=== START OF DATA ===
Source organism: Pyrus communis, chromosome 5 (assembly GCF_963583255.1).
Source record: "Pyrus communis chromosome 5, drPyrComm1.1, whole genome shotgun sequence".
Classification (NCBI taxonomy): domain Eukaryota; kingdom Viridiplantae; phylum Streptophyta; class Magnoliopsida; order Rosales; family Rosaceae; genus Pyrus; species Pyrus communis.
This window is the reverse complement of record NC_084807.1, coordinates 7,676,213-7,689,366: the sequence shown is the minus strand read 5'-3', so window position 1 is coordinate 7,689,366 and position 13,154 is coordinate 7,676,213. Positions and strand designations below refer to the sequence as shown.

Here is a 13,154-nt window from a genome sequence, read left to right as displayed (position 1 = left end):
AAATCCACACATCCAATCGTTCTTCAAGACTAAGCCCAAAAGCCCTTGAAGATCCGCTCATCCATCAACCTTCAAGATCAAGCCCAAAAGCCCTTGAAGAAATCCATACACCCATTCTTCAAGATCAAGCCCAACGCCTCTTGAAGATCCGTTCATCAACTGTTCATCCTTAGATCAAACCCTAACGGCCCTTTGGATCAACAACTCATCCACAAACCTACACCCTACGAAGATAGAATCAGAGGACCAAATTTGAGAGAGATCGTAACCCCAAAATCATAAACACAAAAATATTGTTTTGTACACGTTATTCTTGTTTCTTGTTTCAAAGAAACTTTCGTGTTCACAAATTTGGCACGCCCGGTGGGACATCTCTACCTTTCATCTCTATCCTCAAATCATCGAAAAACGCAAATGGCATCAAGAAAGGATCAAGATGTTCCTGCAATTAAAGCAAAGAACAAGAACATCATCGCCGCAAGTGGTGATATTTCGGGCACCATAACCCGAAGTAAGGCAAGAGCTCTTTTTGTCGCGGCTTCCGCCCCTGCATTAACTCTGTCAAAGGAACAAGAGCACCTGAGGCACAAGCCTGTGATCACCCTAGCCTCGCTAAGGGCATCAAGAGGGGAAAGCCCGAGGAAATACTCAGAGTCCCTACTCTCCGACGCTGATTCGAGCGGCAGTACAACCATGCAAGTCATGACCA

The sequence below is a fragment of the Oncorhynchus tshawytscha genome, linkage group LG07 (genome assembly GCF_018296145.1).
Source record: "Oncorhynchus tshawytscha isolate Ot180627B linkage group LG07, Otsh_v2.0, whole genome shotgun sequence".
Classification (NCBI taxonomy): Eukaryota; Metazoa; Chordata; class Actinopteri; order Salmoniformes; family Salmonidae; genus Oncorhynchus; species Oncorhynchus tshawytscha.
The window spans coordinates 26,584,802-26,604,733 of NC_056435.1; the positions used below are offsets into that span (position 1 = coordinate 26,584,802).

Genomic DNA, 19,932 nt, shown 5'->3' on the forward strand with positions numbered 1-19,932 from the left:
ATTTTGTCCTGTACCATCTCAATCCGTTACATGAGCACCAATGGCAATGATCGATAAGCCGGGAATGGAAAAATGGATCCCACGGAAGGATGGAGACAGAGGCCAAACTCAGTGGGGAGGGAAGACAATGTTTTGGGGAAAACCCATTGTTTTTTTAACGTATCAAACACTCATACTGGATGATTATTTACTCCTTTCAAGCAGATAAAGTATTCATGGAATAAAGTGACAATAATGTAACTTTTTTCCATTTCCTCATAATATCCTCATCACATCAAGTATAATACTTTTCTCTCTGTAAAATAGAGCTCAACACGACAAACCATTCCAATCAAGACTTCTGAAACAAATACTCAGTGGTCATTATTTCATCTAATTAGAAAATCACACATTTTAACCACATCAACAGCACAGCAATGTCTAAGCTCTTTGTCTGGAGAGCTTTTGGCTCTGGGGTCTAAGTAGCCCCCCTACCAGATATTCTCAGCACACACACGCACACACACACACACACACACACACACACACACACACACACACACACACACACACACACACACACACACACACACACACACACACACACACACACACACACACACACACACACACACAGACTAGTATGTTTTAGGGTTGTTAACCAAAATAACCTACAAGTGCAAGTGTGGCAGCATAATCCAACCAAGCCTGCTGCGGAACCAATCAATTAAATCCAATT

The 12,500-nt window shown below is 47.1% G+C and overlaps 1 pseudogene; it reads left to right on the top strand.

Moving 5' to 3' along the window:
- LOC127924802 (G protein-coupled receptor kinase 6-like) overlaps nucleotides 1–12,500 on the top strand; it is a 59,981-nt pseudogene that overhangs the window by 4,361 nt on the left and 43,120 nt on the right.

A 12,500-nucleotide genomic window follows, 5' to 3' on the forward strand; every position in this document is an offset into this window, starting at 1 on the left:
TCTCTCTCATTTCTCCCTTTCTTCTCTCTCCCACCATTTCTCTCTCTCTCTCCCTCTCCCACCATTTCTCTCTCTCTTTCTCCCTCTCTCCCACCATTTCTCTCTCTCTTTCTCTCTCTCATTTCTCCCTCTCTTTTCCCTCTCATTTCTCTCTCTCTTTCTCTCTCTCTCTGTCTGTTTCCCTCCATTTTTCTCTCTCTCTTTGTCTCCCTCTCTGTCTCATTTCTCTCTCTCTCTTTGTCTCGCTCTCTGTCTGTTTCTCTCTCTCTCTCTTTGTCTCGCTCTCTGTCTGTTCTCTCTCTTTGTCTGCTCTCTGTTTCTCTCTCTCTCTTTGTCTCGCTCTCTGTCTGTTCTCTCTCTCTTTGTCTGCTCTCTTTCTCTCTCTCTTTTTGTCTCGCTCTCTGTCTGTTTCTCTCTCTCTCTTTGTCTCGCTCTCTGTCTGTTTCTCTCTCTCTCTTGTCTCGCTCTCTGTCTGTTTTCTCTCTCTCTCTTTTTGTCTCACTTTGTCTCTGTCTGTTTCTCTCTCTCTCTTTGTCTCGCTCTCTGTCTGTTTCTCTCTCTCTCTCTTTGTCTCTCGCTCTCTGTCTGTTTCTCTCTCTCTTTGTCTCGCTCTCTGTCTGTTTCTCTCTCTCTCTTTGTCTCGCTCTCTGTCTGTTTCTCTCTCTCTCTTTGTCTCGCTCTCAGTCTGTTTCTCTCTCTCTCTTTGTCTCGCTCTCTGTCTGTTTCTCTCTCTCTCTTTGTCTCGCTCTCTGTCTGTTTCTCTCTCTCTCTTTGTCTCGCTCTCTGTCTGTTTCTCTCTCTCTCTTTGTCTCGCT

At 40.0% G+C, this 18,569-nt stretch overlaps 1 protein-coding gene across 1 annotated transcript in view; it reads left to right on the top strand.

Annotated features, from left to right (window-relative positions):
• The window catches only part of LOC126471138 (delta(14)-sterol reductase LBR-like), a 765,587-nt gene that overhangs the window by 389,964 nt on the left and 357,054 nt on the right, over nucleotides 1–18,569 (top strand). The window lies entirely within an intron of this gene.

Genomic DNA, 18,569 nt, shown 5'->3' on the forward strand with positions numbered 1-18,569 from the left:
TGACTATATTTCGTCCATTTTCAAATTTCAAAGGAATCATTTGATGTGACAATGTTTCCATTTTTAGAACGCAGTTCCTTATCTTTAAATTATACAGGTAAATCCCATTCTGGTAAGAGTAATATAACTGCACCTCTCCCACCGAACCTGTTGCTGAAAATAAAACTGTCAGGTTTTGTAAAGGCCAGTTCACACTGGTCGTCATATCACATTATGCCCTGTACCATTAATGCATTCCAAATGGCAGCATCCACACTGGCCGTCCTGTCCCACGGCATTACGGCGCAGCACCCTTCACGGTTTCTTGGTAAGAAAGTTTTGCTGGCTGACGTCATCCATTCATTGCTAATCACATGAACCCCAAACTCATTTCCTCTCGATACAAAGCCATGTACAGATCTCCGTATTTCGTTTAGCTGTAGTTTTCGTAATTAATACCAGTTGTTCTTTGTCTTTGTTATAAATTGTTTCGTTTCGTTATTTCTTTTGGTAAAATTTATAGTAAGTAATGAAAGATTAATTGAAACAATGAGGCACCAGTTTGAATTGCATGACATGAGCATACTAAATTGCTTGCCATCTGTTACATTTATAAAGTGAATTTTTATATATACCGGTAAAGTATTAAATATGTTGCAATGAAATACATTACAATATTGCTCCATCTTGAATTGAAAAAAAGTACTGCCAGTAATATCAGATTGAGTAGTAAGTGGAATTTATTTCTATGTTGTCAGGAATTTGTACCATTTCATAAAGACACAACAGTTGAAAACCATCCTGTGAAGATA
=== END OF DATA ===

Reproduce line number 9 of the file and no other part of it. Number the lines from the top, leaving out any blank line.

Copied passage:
Classification (NCBI taxonomy): Eukaryota; Metazoa; Chordata; class Actinopteri; order Salmoniformes; family Salmonidae; genus Oncorhynchus; species Oncorhynchus tshawytscha.